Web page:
Unless you’re about twelve, it’s unlikely you’re actually from Lago Vista. Even those who’ve lived here the longest seem to have moved in after they learned to talk.
This list of community traits was unscientifically extorted from random people on the street, none of whom claim to be native Lago Vistans. The list did seem to fall into just a few broad categories, though.
If you are from Lago, let us know in the comments!
Flooding and drought
The first broad category shows that Lago Vistans know what to do in case of floods.
- Gina Carmichael, the longtime nurse for highly rated Lago Vista ISD from elementary to high school, also sells the nutritional supplement Juice Plus. Glancing at the rising water behind her, she says “You might be from Lago if you’re all right with occasional flooding.” Her family books a U-Haul and spends a few days away from their waterfront home when the lake gets too high.
- Daffana Gray of Loan Simple, who has lived in the area for over fifteen years, says you might be Lago Vistan if you can name more than one year when there was a drought and a flood both.*
- Luanne Hopper of Evolutionary Eats says you might be from Lago if you head to the parks to look for driftwood when it floods.
Food and drink
- Regina Bogart of Kuxtal Coffee and Tea says “You might have lived here a long time if there are now twice as many places to buy food as when you first moved here.” She adds, “And if you’re glad there’s more than just Oski’s!”
- Mayor Dale Mitchell, a Lago Vistan since moving from Iowa twenty-two years ago, jokes that Lago Vista is a drinking community with a golfing problem. This is similar to Point Venture’s old slogan, “A drinking community with a boating problem.”
- Asked about this, an employee of the Lago Vista Property Owners Association who prefers not to be identified says, “I don’t think Lago has much of a drinking problem.” Gazing over the lake, she adds, “There are plenty of nice places to drink here.”
- Amanda Yetley has lived in Lago about ten years. “Been spending summers out here since I was a kid back in the 80’s,” says this yogini. “If you always keep your swimsuit, towels, folding chairs, and a cooler in the back of your car or truck for the impromptu lake party, you might be from Lago Vista.” Make sure to add a stand-up paddle board for her classes!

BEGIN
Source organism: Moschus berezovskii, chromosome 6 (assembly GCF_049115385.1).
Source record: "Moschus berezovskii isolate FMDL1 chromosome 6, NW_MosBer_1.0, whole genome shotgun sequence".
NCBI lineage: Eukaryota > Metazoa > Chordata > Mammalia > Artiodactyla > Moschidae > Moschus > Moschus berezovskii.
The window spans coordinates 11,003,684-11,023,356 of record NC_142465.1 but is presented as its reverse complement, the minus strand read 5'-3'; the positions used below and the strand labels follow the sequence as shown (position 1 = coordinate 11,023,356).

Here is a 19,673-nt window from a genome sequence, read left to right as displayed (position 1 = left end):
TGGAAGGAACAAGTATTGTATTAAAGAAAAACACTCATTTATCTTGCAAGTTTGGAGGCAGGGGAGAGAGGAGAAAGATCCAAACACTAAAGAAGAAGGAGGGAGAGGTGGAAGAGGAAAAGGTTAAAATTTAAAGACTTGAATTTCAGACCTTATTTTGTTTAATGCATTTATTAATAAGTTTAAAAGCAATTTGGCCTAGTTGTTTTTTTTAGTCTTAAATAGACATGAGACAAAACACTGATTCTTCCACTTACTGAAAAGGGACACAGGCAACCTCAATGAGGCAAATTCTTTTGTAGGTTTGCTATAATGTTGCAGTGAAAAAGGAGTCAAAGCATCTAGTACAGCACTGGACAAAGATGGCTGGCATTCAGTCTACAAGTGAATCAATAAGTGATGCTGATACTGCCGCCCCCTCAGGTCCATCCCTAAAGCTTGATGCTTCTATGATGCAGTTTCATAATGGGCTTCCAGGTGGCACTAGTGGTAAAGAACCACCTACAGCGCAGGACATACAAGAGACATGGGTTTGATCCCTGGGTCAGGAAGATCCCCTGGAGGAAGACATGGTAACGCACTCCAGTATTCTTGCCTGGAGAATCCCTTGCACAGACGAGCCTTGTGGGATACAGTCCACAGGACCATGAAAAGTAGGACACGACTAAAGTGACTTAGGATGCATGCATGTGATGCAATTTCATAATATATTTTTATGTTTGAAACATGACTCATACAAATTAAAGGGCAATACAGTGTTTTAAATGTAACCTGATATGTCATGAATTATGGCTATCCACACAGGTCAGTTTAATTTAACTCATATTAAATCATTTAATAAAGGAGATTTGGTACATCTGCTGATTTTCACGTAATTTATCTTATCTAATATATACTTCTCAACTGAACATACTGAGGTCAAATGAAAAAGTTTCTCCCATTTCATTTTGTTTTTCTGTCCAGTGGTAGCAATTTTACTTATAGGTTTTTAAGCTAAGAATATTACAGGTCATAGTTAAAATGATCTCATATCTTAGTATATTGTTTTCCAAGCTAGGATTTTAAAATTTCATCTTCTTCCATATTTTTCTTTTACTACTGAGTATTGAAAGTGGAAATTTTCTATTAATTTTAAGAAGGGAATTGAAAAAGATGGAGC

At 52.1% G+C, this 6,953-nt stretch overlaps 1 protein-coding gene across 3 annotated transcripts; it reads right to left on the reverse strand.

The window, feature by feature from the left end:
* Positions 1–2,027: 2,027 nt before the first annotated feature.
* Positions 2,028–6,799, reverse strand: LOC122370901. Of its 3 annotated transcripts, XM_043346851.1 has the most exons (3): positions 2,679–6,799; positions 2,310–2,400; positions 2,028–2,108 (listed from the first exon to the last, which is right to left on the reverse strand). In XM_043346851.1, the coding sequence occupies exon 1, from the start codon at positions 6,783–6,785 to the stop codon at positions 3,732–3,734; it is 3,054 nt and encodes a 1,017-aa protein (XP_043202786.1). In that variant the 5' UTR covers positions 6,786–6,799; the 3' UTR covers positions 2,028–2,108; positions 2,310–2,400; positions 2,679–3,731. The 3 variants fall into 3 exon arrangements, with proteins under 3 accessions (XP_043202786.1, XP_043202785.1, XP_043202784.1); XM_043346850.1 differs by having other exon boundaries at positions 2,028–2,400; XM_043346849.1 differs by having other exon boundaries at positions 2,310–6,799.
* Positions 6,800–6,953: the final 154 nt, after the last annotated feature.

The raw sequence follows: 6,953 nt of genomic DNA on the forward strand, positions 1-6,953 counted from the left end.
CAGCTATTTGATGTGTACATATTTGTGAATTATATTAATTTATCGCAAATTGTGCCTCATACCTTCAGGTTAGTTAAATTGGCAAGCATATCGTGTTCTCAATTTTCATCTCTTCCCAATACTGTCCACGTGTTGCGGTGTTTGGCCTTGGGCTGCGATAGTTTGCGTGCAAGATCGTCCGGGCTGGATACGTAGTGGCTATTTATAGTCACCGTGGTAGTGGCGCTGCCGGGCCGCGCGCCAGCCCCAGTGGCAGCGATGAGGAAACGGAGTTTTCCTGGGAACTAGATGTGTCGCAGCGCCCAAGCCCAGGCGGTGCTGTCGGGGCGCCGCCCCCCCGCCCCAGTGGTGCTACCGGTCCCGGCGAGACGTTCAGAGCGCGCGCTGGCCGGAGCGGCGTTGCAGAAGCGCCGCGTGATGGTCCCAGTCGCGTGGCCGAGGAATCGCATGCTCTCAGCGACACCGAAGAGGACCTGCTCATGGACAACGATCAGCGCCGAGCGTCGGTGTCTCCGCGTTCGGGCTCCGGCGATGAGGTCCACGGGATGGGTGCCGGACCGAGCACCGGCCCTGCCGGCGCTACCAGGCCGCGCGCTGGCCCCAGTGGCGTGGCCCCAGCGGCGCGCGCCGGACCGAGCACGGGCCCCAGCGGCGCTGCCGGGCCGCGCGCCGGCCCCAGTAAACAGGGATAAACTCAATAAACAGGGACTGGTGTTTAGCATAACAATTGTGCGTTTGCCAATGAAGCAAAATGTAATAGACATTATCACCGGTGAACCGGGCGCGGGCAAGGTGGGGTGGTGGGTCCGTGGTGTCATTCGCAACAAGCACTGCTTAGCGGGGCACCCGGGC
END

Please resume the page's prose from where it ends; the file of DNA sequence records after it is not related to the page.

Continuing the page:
- Carmichael’s business partner in Juice Plus, Connie Michaels, agrees that if you’re always ready to come out and have fun, you’re probably a Lago Vistan.
- Jan Steele moved to Lago Vista in 2002 and began working in the Lago Vista Public Library in 2003, serving as library director since December 2005. From the patrons who visit day in and day out, Steele sees Lago Vistans as “a population from diverse backgrounds that enjoys reading, learning, sharing information, and helping one another.”
- One of those doing the helping is Peggy Gibson, aka “The Story Lady” at the library. She says “Lago Vistans love summer with children and reading.” She volunteers to play games and read to children in the cool, air-conditioned library, giving harried parents their own summer break.
Plant and animal life
- Andrew Gale of Gale Endurance Coaching has lived in Lago Vista with his family since 2000, though he’s originally from England. “You might be from Lago Vista if you see a fox pass within 10 feet of a rabbit — and in your garden!” If you’re interested in training for long-distance running, swimming, biking, or triathlon, Andrew’s your man. His summer 2016 camp was in the French Alps.
- Avid gardener Mary Smothers of Get Alarmed says “In Lago, the deer are pets and the rabbits are pests!” She’s lived here since 1995.
- And organic farmer Selima Harbison, who runs the Lago Vista Farmer’s Market and also teaches Green Goddess barre classes at the Old Farm Community Center, says you know you’re in Lago if you hear your neighbors talking to themselves, only to go out and discover them talking to the deer.
*You wouldn’t have to live here long to be able to say 2016, but 2007 is another recent year that started with drought and ended with flooding.
And here’s a bonus: the little red schoolhouse, by request.